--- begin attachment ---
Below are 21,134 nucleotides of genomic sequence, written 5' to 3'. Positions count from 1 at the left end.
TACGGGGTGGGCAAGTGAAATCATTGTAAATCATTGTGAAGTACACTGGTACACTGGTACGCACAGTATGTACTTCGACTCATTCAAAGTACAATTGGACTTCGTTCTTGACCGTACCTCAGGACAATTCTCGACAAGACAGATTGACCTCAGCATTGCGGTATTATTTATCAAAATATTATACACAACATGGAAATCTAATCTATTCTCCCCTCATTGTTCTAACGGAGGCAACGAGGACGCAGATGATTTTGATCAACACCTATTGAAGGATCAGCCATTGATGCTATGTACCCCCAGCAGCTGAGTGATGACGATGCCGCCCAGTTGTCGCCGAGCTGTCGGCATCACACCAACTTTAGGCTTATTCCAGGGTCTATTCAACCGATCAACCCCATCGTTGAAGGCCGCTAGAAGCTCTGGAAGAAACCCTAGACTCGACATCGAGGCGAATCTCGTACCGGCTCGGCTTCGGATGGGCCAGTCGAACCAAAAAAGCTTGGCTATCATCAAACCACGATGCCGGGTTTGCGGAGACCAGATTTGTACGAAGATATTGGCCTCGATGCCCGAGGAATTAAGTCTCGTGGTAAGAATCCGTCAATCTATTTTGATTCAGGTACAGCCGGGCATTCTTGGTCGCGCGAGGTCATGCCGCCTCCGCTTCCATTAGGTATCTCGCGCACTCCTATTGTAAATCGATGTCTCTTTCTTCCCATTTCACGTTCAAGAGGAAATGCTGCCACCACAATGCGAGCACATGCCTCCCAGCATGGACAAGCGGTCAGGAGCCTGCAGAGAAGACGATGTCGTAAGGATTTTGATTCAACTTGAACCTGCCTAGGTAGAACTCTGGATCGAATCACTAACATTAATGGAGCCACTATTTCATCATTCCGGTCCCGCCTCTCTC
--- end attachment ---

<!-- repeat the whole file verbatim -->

Below are 21,134 nucleotides of genomic sequence, written 5' to 3'. Positions count from 1 at the left end.
TACGGGGTGGGCAAGTGAAATCATTGTAAATCATTGTGAAGTACACTGGTACACTGGTACGCACAGTATGTACTTCGACTCATTCAAAGTACAATTGGACTTCGTTCTTGACCGTACCTCAGGACAATTCTCGACAAGACAGATTGACCTCAGCATTGCGGTATTATTTATCAAAATATTATACACAACATGGAAATCTAATCTATTCTCCCCTCATTGTTCTAACGGAGGCAACGAGGACGCAGATGATTTTGATCAACACCTATTGAAGGATCAGCCATTGATGCTATGTACCCCCAGCAGCTGAGTGATGACGATGCCGCCCAGTTGTCGCCGAGCTGTCGGCATCACACCAACTTTAGGCTTATTCCAGGGTCTATTCAACCGATCAACCCCATCGTTGAAGGCCGCTAGAAGCTCTGGAAGAAACCCTAGACTCGACATCGAGGCGAATCTCGTACCGGCTCGGCTTCGGATGGGCCAGTCGAACCAAAAAAGCTTGGCTATCATCAAACCACGATGCCGGGTTTGCGGAGACCAGATTTGTACGAAGATATTGGCCTCGATGCCCGAGGAATTAAGTCTCGTGGTAAGAATCCGTCAATCTATTTTGATTCAGGTACAGCCGGGCATTCTTGGTCGCGCGAGGTCATGCCGCCTCCGCTTCCATTAGGTATCTCGCGCACTCCTATTGTAAATCGATGTCTCTTTCTTCCCATTTCACGTTCAAGAGGAAATGCTGCCACCACAATGCGAGCACATGCCTCCCAGCATGGACAAGCGGTCAGGAGCCTGCAGAGAAGACGATGTCGTAAGGATTTTGATTCAACTTGAACCTGCCTAGGTAGAACTCTGGATCGAATCACTAACATTAATGGAGCCACTATTTCATCATTCCGGTCCCGCCTCTCTC